As I write this blog, I am reminded that September 6th is National Read A Book Day.
Have you held a book in your lap and after reading it for awhile, tried to look up but felt a “kink in your neck”?
Or, maybe your son or daughter stayed up late cramming for an exam and then complained about a “kink in their neck” the next morning?
In my own personal experience, I have awakened with a “kink in my neck”.
Why does this happen?
One of the most common reasons the “kink in the neck” occurs is because of muscle imbalances.
What’s out of balance?
Stand up wherever you are right now.
Stand and move your chin to your chest to look down at your feet. Do you feel a pull in the back of your neck?
Imagine standing or sitting in this position for 1 hour. The muscles in the back of your neck would get nice and stretched but the muscles in the front of the neck would get nice and tight.
When someone is reading for awhile and...
Do you think you would get a little tired of doing that?
Well, that’s exactly what your neck muscles are doing all day.
And, if your posture is poor then your neck muscles could be doing even extra lifting!
I see this all the time in my office. A patient arrives with complaints like “my neck hurts”, “my head feels heavy”, “it hurts to lift my head out of the wash basin at the salon – I have to use my hand to help lift my head”, or even “I feel like I sleep on my neck wrong every morning”
The “neck hurts” or the “I slept on my neck wrong” is typically associated with muscle or joint issues where the muscles are tight and the joints are often stuck. Either way, you can’t move your head the way you want.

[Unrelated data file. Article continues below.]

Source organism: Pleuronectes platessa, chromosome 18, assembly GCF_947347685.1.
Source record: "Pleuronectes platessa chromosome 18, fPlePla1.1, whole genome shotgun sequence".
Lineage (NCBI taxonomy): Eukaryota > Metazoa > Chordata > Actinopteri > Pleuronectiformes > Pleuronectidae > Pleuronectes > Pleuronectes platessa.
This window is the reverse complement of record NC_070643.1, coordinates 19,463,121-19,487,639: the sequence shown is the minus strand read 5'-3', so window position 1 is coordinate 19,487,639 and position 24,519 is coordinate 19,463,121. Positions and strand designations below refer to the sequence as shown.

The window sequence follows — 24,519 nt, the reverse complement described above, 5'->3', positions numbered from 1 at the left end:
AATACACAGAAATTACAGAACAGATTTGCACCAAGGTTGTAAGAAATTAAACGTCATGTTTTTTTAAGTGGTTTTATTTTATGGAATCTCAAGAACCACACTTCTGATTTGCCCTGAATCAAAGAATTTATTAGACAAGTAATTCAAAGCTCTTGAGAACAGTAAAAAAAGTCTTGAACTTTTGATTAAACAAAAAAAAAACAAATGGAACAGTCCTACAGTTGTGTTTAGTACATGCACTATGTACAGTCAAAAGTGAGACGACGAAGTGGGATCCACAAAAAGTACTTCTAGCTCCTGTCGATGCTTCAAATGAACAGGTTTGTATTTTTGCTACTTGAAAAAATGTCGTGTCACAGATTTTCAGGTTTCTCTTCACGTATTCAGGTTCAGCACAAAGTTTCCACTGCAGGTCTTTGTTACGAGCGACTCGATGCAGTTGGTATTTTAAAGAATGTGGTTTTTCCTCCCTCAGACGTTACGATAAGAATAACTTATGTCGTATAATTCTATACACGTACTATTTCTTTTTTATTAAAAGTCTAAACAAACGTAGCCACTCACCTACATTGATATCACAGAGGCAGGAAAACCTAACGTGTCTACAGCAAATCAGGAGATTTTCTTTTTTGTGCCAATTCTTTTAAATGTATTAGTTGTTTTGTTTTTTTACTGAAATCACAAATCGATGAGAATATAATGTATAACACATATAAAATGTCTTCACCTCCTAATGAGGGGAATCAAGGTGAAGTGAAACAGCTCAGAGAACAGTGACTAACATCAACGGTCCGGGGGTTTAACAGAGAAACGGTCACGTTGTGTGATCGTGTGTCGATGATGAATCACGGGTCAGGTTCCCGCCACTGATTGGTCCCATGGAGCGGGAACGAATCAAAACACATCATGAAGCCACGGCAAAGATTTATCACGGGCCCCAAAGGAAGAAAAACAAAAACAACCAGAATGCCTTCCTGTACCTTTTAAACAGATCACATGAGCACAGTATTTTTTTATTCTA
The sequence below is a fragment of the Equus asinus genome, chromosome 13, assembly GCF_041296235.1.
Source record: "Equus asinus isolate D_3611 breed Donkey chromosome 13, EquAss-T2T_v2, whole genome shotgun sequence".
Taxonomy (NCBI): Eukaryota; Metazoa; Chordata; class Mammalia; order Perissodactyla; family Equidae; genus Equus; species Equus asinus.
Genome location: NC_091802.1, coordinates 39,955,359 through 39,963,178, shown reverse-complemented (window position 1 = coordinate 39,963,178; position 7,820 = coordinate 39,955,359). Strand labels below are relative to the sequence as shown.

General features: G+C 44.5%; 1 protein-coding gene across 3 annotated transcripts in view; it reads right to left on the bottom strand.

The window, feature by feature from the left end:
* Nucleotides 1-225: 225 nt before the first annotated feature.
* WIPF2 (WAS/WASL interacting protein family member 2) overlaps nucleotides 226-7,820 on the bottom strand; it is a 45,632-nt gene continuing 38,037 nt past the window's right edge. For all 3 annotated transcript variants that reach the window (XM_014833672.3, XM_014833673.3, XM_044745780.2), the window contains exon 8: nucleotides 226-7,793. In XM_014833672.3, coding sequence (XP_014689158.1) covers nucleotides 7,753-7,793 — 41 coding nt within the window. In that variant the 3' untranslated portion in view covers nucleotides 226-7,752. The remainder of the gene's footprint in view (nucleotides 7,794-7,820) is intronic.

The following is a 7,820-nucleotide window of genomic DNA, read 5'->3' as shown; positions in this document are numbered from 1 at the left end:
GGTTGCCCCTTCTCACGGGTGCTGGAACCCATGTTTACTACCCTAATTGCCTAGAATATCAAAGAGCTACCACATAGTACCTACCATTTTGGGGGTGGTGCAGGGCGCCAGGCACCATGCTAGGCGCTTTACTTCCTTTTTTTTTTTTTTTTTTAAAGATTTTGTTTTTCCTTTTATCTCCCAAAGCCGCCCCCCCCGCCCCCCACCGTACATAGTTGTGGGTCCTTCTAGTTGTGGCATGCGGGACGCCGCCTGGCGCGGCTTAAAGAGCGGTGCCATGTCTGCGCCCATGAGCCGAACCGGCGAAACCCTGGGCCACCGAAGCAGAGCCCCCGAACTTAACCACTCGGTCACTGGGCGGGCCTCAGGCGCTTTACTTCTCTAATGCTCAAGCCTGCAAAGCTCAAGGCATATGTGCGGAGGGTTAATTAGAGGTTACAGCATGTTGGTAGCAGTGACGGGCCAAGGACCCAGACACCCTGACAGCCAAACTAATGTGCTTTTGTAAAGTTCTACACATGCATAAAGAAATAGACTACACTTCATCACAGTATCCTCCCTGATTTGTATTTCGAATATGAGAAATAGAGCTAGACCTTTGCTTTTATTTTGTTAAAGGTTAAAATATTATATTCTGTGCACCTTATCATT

The heavy head is often a result of poor posture over time. For example, we live in a very technological society. We lean over our...
This is a common question I hear from patients who arrive in my office having just visited the physician and learned that they have a herniated disc. They see the x-ray of the spine. They see the MRI or may be the CT-scan. Then get inundated with a lot of information where they don’t understand all the big words AND all of that combined can seem pretty scary and confusing. They often leave not the physician office not really knowing what to do next.
Rather than get all fancy with big medical words, the best way to describe a herniated disc is to think of a jelly donut. The outer donut part is the outer portion of your disc and the jelly part of the donut is the gel-like substance in the inner part of the disc.
A herniated disc has different levels of complexity. Less complex means that the jelly is starting to bulge into the donut part but you can’t see the jelly yet. Moderately complex means that the jelly is bulging more and...
October is Physical Therapy Month, so I would be remiss if I didn’t share how amazing this profession really is. What also amazes me is that so many people don’t really know or understand what physical therapists actually do.
When people think of physical therapy, they often think of a person who had surgery going to rehabilitation or an athlete in rehabilitation trying to get back to their sport.
PHYSICAL THERAPY IS SO MUCH MORE THAN REHAB AND SPORTS!
Yes, I am shouting aloud – not in anger or hostility – but in a loving fun and kind way because I admit that my profession does a poor job of teaching people about what we do
I want to change that.
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